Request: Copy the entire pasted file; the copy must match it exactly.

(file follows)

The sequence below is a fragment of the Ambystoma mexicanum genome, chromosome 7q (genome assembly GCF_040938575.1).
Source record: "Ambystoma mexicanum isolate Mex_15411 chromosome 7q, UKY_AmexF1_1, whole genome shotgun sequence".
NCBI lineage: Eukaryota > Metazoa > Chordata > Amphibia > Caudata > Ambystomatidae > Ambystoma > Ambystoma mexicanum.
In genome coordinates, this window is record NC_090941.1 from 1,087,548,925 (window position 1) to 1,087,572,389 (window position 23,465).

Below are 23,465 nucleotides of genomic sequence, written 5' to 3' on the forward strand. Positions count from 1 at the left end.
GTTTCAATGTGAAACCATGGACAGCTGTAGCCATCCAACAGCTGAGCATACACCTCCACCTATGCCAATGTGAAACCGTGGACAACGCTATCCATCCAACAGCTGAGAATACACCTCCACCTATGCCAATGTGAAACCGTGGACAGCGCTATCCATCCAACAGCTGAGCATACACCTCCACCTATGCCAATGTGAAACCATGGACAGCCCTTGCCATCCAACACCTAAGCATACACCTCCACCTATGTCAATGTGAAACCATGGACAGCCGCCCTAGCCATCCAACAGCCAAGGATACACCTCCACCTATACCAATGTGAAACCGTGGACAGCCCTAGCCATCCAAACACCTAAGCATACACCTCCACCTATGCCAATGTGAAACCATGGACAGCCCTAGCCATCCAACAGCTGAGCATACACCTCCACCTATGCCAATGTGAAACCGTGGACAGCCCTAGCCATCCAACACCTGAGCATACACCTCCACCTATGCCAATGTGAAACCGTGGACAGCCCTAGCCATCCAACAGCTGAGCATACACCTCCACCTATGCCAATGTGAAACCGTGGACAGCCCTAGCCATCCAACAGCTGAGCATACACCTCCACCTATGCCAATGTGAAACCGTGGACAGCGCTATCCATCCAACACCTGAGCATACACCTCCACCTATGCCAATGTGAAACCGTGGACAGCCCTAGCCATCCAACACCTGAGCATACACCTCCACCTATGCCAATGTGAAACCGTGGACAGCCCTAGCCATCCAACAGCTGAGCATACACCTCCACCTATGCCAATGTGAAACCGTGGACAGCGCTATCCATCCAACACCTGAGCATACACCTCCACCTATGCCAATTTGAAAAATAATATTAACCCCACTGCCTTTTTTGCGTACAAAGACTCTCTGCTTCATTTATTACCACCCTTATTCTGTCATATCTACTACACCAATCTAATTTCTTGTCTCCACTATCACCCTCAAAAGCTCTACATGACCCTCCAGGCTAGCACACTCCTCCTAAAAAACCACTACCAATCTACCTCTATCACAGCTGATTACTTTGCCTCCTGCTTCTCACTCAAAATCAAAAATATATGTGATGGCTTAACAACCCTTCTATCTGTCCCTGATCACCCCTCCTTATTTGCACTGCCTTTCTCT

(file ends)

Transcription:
The sequence below is a fragment of the Ambystoma mexicanum genome, chromosome 7q (genome assembly GCF_040938575.1).
Source record: "Ambystoma mexicanum isolate Mex_15411 chromosome 7q, UKY_AmexF1_1, whole genome shotgun sequence".
NCBI lineage: Eukaryota > Metazoa > Chordata > Amphibia > Caudata > Ambystomatidae > Ambystoma > Ambystoma mexicanum.
In genome coordinates, this window is record NC_090941.1 from 1,087,548,925 (window position 1) to 1,087,572,389 (window position 23,465).

Below are 23,465 nucleotides of genomic sequence, written 5' to 3' on the forward strand. Positions count from 1 at the left end.
GTTTCAATGTGAAACCATGGACAGCTGTAGCCATCCAACAGCTGAGCATACACCTCCACCTATGCCAATGTGAAACCGTGGACAACGCTATCCATCCAACAGCTGAGAATACACCTCCACCTATGCCAATGTGAAACCGTGGACAGCGCTATCCATCCAACAGCTGAGCATACACCTCCACCTATGCCAATGTGAAACCATGGACAGCCCTTGCCATCCAACACCTAAGCATACACCTCCACCTATGTCAATGTGAAACCATGGACAGCCGCCCTAGCCATCCAACAGCCAAGGATACACCTCCACCTATACCAATGTGAAACCGTGGACAGCCCTAGCCATCCAAACACCTAAGCATACACCTCCACCTATGCCAATGTGAAACCATGGACAGCCCTAGCCATCCAACAGCTGAGCATACACCTCCACCTATGCCAATGTGAAACCGTGGACAGCCCTAGCCATCCAACACCTGAGCATACACCTCCACCTATGCCAATGTGAAACCGTGGACAGCCCTAGCCATCCAACAGCTGAGCATACACCTCCACCTATGCCAATGTGAAACCGTGGACAGCCCTAGCCATCCAACAGCTGAGCATACACCTCCACCTATGCCAATGTGAAACCGTGGACAGCGCTATCCATCCAACACCTGAGCATACACCTCCACCTATGCCAATGTGAAACCGTGGACAGCCCTAGCCATCCAACACCTGAGCATACACCTCCACCTATGCCAATGTGAAACCGTGGACAGCCCTAGCCATCCAACAGCTGAGCATACACCTCCACCTATGCCAATGTGAAACCGTGGACAGCGCTATCCATCCAACACCTGAGCATACACCTCCACCTATGCCAATTTGAAAAATAATATTAACCCCACTGCCTTTTTTGCGTACAAAGACTCTCTGCTTCATTTATTACCACCCTTATTCTGTCATATCTACTACACCAATCTAATTTCTTGTCTCCACTATCACCCTCAAAAGCTCTACATGACCCTCCAGGCTAGCACACTCCTCCTAAAAAACCACTACCAATCTACCTCTATCACAGCTGATTACTTTGCCTCCTGCTTCTCACTCAAAATCAAAAATATATGTGATGGCTTAACAACCCTTCTATCTGTCCCTGATCACCCCTCCTTATTTGCACTGCCTTTCTCT